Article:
WALC Institute is pleased to present the AARP Pop-Up Demonstration Took Kit authored by WALC Institute Executive Director Robert Ping, sponsored by AARP Livability Communities and edited by AARP Livable Communities Advisor/Editor Melissa Stanton. This resource provides a step-to-step guide of how to implement a successful pop-up event or project along with six case studies for your review.
Tool Kit Overview
Inspiring livability advancements are taking place in tiny villages, sprawling suburbs and the largest city centers. But permanent, large-scale changes can be difficult to launch. That's why "pop-up" demonstration projects — temporary bike lanes, protected intersections, crosswalks, parklets, sidewalk cafes, plazas, benches, street trees and more — are such valuable tools.
Pop-up demonstration projects — also known as "tactical urbanism," "Do-It-Yourself urbanism" or "DIY urbanism" — typically involve community members working together to bring attention to overlooked spaces, address neighborhood issues, or demonstrate things they want changed or improved within a public or sometimes private space such as a streetscape, empty building or underused lot.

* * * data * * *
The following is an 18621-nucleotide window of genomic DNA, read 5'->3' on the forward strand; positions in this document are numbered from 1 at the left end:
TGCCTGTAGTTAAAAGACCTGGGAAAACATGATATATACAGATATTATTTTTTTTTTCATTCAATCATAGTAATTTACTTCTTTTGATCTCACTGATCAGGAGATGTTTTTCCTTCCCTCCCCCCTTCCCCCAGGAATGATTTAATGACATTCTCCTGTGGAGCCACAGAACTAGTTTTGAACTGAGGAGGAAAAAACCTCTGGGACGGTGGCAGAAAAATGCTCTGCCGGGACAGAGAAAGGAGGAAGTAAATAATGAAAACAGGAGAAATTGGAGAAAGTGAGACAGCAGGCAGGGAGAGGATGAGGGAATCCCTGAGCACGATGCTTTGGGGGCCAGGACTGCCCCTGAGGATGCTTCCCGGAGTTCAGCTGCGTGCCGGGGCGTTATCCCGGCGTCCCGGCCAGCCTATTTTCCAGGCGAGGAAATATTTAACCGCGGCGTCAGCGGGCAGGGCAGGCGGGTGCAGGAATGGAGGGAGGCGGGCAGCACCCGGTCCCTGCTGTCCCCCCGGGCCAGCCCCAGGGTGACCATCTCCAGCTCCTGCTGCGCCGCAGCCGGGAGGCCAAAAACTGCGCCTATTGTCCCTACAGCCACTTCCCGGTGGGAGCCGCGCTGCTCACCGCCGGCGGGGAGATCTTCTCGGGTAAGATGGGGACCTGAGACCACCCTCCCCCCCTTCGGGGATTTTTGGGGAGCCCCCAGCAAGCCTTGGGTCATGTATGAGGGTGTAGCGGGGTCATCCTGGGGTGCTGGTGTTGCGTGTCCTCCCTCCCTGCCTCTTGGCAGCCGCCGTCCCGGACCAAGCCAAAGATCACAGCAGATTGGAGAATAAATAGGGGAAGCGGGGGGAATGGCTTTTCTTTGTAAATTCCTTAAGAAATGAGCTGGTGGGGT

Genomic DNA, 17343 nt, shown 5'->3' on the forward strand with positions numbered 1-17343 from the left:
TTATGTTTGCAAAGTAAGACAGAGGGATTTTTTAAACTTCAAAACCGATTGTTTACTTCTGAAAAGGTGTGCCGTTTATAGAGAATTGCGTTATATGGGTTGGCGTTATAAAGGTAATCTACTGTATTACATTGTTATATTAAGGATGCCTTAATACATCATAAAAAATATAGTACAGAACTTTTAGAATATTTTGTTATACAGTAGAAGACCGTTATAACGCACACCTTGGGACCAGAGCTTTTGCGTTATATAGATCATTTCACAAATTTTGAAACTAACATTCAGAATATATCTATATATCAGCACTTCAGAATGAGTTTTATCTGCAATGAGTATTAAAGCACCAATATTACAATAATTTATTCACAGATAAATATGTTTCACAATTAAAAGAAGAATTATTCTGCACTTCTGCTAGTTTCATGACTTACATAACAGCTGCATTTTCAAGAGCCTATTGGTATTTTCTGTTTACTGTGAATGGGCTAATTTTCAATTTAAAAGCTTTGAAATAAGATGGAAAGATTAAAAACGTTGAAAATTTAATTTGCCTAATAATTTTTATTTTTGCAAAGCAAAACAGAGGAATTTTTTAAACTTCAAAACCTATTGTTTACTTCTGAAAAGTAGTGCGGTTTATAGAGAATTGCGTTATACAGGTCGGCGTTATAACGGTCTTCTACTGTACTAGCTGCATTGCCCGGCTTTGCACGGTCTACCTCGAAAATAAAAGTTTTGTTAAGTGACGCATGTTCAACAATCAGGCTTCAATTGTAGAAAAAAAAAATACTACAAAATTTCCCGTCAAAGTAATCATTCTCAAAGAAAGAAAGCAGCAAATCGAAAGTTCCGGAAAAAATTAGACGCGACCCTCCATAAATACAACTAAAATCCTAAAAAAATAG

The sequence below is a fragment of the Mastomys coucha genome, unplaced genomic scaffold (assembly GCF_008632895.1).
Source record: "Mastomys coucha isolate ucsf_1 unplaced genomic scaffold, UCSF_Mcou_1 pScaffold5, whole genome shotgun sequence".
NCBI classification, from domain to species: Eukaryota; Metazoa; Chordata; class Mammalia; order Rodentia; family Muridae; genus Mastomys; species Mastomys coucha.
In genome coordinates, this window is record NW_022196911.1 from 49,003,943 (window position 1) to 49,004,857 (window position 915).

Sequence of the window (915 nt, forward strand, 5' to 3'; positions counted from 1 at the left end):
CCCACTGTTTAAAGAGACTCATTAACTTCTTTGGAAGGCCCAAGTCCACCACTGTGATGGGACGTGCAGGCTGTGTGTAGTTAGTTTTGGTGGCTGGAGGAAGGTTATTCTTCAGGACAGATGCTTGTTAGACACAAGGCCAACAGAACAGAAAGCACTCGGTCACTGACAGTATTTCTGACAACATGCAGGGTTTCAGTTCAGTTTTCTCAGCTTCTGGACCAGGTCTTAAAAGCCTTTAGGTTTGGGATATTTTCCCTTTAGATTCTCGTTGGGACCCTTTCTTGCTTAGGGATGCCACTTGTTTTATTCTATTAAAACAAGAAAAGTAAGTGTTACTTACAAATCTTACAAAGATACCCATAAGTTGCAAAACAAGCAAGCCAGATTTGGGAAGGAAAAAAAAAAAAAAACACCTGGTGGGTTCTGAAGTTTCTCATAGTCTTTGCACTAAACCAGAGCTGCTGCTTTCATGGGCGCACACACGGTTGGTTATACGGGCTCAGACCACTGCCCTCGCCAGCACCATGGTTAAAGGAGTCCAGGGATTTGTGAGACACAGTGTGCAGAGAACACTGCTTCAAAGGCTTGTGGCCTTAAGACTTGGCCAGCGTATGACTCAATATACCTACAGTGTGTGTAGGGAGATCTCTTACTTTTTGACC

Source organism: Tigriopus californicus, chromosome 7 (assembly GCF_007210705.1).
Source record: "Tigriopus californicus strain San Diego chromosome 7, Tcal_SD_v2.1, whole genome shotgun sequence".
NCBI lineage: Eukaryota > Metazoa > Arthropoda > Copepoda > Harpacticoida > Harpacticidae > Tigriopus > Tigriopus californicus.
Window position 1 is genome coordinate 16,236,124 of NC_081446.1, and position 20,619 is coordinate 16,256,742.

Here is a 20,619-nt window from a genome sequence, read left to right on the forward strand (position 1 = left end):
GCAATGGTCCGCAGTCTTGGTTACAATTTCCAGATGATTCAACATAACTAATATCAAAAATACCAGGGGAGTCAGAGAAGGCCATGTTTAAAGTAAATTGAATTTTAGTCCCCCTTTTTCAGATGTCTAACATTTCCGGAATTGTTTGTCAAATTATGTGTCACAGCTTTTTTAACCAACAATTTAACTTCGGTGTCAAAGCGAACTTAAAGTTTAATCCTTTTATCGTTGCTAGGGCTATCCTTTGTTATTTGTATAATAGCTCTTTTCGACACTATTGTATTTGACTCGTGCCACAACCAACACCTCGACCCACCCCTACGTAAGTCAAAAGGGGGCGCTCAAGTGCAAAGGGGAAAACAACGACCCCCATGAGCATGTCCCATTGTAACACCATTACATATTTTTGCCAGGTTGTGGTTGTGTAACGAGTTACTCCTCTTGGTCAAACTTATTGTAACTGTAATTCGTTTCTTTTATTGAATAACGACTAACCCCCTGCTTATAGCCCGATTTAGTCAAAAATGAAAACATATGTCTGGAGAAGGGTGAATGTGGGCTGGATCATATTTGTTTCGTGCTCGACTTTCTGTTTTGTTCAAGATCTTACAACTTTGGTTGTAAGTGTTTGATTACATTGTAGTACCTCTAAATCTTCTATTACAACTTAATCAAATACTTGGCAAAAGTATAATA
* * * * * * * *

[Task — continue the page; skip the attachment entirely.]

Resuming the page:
When it's possible to illustrate a new idea through the temporary pop-up installation or demonstration, a proposal or desired enhancement can be more quickly understood, supported and achieved.
A pop-up demonstration project can be organized and implemented quickly or over time.
Please click on the buttons below to read each section of the tool kit along with the individual case studies.
The Pop-Up Demonstration Tool Kit